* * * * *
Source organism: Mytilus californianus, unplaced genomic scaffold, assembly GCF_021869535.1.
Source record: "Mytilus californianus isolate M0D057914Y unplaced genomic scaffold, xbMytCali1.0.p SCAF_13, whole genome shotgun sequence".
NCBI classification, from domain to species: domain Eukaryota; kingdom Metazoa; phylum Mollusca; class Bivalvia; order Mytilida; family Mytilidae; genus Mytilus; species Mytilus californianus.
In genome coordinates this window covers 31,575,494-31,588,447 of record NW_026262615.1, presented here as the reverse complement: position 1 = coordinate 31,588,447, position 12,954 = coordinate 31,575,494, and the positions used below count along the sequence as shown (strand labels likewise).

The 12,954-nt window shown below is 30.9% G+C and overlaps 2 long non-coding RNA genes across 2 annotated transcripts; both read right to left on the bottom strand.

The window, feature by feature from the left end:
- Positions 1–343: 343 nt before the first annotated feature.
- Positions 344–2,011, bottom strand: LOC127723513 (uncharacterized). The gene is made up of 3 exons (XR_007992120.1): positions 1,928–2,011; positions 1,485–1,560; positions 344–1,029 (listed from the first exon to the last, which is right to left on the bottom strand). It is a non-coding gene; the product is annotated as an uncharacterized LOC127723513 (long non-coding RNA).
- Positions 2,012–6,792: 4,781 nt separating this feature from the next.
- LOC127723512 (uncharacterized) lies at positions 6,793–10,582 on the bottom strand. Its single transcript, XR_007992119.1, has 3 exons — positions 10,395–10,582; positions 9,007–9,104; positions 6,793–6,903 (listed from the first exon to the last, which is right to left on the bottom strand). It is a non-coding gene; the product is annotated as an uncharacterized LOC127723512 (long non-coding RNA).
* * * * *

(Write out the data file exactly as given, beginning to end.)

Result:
Source organism: Mytilus californianus, unplaced genomic scaffold, assembly GCF_021869535.1.
Source record: "Mytilus californianus isolate M0D057914Y unplaced genomic scaffold, xbMytCali1.0.p SCAF_13, whole genome shotgun sequence".
NCBI classification, from domain to species: domain Eukaryota; kingdom Metazoa; phylum Mollusca; class Bivalvia; order Mytilida; family Mytilidae; genus Mytilus; species Mytilus californianus.
In genome coordinates this window covers 31,575,494-31,588,447 of record NW_026262615.1, presented here as the reverse complement: position 1 = coordinate 31,588,447, position 12,954 = coordinate 31,575,494, and the positions used below count along the sequence as shown (strand labels likewise).

The 12,954-nt window shown below is 30.9% G+C and overlaps 2 long non-coding RNA genes across 2 annotated transcripts; both read right to left on the bottom strand.

The window, feature by feature from the left end:
- Positions 1–343: 343 nt before the first annotated feature.
- Positions 344–2,011, bottom strand: LOC127723513 (uncharacterized). The gene is made up of 3 exons (XR_007992120.1): positions 1,928–2,011; positions 1,485–1,560; positions 344–1,029 (listed from the first exon to the last, which is right to left on the bottom strand). It is a non-coding gene; the product is annotated as an uncharacterized LOC127723513 (long non-coding RNA).
- Positions 2,012–6,792: 4,781 nt separating this feature from the next.
- LOC127723512 (uncharacterized) lies at positions 6,793–10,582 on the bottom strand. Its single transcript, XR_007992119.1, has 3 exons — positions 10,395–10,582; positions 9,007–9,104; positions 6,793–6,903 (listed from the first exon to the last, which is right to left on the bottom strand). It is a non-coding gene; the product is annotated as an uncharacterized LOC127723512 (long non-coding RNA).